Starring: Ewan McGregor, Naomi Watts, Ryan Gosling, Janeane Garofalo, Bob HoskinsDirector: Marc ForsterStory: In this thriller, McGregor stars as a psychiatrist whose patient (Gosling) threatens to commit suicide in three days. In his attempts to help the man, McGregor begins to see people who are supposed to be dead and finds himself questioning his own sanity. Watts co-stars as his wife.Buzz: Forster (“Finding Neverland,” “Monster’s Ball”) shot this film almost two years ago. The story sounds a bit like “Sixth Sense” meets “Jacob’s Ladder” with McGregor in the Haley Joel Osment/Tim Robbins role. Gosling (“The Notebook”) eschews his new leading man status to return his dark roots.Web site:  NA

“The Legend of Zorro”
Starring: Antonio Banderas, Catherine Zeta-Jones, Rufus Sewell, Nick Chinlund, Adrian AlonsoDirector: Martin CampbellStory: In this sequel to 1998’s “Mask of Zorro,” Banderas reprises his role as the man in black, this time on the verge of retirement. But when Sewell’s vineyard owner poses a threat to California’s statehood, Banderas must once again don the mask. Wife Elena (Zeta-Jones) is not too happy about this turn of events and leaves him. Can he save California and keep his marriage together?Buzz: Will people be interested in this sequel seven years after the original? Campbell (“Beyond Borders”) directed the original, but hasn’t helmed too many pictures since. The introduction of a 10-year-old son promises some cloying precocious child scenes. Zeta-Jones, though successful, is one of those strange actresses that women just don’t seem to connect with. It’s hard to imagine this film will be anything but mediocre. Web site:

Starring: Uma Thurman, Meryl Streep, Bryan GreenbergDirector: Ben YoungerStory: In this comedy, Streep stars as a psychiatrist treating a recently divorced career woman (Thurman) who, unbeknownst to Streep, begins dating her son (Greenberg). The trick is that Thurman doesn’t realize that Greenberg is Streep’s son. When Streep sees Thurman and Greenberg together she finds herself in a sticky situation, pulled between her responsibilities as a therapist and her role as a mom.Buzz: Fans of the HBO series “Unscripted” may recognize this as the film Bryan Greenberg went to work on in New York during that series. Streep plays an overbearing New York Jewish mother here, and let’s hope, with her talent, she raises that role above the standard stereotype. This is the kind of not-an-indie, not-a-blockbuster movie that studios rarely produce anymore. It would be nice to see these mid-level films catch on. This is Younger’s (“Boiler Room”) second full-length feature.Web site:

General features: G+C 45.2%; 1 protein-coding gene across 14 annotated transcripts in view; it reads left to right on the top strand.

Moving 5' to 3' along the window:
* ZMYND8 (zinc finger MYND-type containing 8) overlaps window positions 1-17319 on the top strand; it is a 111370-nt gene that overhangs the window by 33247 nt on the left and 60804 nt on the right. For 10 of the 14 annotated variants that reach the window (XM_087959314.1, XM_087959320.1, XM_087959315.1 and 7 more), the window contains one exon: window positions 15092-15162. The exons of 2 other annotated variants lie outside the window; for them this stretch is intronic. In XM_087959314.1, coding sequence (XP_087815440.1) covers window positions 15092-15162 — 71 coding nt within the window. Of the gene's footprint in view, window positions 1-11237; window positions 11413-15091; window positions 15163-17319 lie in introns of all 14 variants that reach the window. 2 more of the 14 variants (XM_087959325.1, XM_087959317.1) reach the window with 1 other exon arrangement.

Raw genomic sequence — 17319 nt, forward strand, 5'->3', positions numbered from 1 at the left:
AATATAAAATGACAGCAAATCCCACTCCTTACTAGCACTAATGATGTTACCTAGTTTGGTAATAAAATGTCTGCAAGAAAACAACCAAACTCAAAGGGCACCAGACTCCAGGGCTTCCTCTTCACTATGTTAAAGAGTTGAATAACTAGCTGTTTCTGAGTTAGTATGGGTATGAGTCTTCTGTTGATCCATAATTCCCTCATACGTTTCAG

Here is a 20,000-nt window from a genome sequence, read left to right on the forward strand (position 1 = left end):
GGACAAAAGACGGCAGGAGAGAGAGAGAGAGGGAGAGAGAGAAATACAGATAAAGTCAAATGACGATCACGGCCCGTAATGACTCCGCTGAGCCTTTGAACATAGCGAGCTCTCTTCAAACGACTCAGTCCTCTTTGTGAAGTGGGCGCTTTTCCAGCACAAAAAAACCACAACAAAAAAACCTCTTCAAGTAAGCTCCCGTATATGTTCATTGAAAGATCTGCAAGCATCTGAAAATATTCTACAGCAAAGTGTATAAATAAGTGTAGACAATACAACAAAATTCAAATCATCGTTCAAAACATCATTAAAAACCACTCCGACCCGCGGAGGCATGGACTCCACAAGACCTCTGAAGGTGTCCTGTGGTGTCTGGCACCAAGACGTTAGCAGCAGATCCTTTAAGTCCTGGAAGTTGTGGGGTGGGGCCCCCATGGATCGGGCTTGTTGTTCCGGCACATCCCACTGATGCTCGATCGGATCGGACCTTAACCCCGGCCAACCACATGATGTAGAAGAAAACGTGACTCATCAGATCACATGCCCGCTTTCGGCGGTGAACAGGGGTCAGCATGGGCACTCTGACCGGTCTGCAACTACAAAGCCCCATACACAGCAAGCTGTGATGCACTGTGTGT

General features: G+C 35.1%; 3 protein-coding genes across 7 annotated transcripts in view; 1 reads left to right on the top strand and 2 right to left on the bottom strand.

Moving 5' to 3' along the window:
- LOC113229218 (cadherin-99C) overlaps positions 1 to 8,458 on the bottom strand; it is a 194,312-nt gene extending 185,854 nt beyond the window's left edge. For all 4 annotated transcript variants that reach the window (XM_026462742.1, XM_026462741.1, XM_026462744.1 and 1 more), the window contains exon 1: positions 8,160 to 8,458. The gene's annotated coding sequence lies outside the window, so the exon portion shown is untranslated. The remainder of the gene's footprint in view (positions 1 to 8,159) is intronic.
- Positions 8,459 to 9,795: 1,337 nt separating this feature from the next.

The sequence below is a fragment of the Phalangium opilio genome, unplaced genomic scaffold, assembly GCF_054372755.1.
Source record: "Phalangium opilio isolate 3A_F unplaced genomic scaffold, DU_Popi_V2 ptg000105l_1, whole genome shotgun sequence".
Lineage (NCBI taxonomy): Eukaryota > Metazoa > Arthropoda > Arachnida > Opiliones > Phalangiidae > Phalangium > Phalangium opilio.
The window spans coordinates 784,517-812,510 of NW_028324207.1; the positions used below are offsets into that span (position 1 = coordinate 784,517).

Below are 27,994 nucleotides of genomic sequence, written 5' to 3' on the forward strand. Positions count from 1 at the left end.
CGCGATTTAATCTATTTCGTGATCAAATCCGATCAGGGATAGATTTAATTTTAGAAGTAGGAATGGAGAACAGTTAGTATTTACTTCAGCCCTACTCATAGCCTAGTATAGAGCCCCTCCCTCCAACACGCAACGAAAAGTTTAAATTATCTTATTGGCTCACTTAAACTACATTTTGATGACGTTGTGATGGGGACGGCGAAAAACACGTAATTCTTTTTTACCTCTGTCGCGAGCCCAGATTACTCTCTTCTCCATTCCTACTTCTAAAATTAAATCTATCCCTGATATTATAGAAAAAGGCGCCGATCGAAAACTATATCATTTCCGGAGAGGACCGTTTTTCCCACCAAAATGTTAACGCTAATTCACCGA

“Saw 2”
Starring: Donnie Wahlberg, Shawnee Smith, Tobin Bell, Franky G., Glenn Plummer, Dina Meyer, Emmanuael Vaugier, Beverley Mitchell, Eric KnudsenDirector: Darren Lynn BousmanStory: Jigsaw is back, but this time there are eight strangers in danger who don’t realize their connection to each other — they are forced to play a game of wits. Detective Eric Mason (Wahlberg) is on the case.Buzz: Obviously, for those who saw the first film, Carey Elwes isn’t going to be back for this one. This film focuses a bit more on the killer, giving us a bit more insight into his background. Although some may think of Donnie as the lesser Wahlberg, he was excellent as Detective Joel Stevens on the short-lived series “Boomtown.” The studio got this film into production so quickly that they didn’t even wait for original director James Wan to get back from promoting the first one. Instead they gave another new kid a chance; this is Bousman’s first full-length feature and it was shot in just 36 days. Talk about quick and dirty.Web site:

“The Weather Man”
Starring: Nicolas Cage, Michael Caine, Hope Davis, Michael Rispoli, Gil BellowsDirector: Gore VerbinskiStory: Cage stars as Chicago weatherman Dave Spritz, who is loved and loathed by fans — they have a tendency to throw things when they’re unhappy with his forecast. Though his professional life seems to be going fairly well, his personal life is stormy. He’s undergoing a painful divorce from Davis and his father, Caine, is ill. When he’s offered a lucrative job opportunity he has to face one of the biggest decisions of his life.Buzz: This comedy was pushed from summer to fall, which means one thing: Paramount has Oscar hopes. Caine looks to the best bet for a potential Oscar nominee, though Davis (“American Splendor,” “About Schmidt”) has turned in some really good, and overlooked, performances. Verbinski (“The Ring”) is probably best known for “Pirates of the Caribbean” and its upcoming sequels. The man knows how to make an audience pleaser. Web site:

“Three Extremes”
Starring: Byung-hun Lee, Hye-jeong Kang, Jung-ah Yum, Mitsuru Akaboshi, Ling Bai, Lee Jun Goo, Kyoko Hasegawa, Pauline Lau, Mi Mi Lee, Tony Leung Ka Fai, Won-Hee Lim, Meme, Mai Suzuki, Yuu Suzuki, Atsuro Watabe, So-Fun Wong, Miriam Yeung Chin Wah, Miki YeungDirector: Fruit Chan, Park Chan-Wook, Miike TakashiStory: A triptych of horror stories from acclaimed Asian directors. In the first an actress seeks the rejuvenating effects of a doctor’s mysterious dumplings. In the second, a film director is abducted by a vengeful stranger. Finally, in the third, a novelist receives a mysterious invitation to meet at the site of her sister’s demise.Buzz: Asian horror movies just tend to be better and creepier than their American counterparts. Here we have three masters: Japan’s Miike (“Audition”), Korea’s Park (“Oldboy”) and Hong Kong’s Chan (“Finale in Blood”). You might as well see this film now, before it gets remade in English.Web site: NA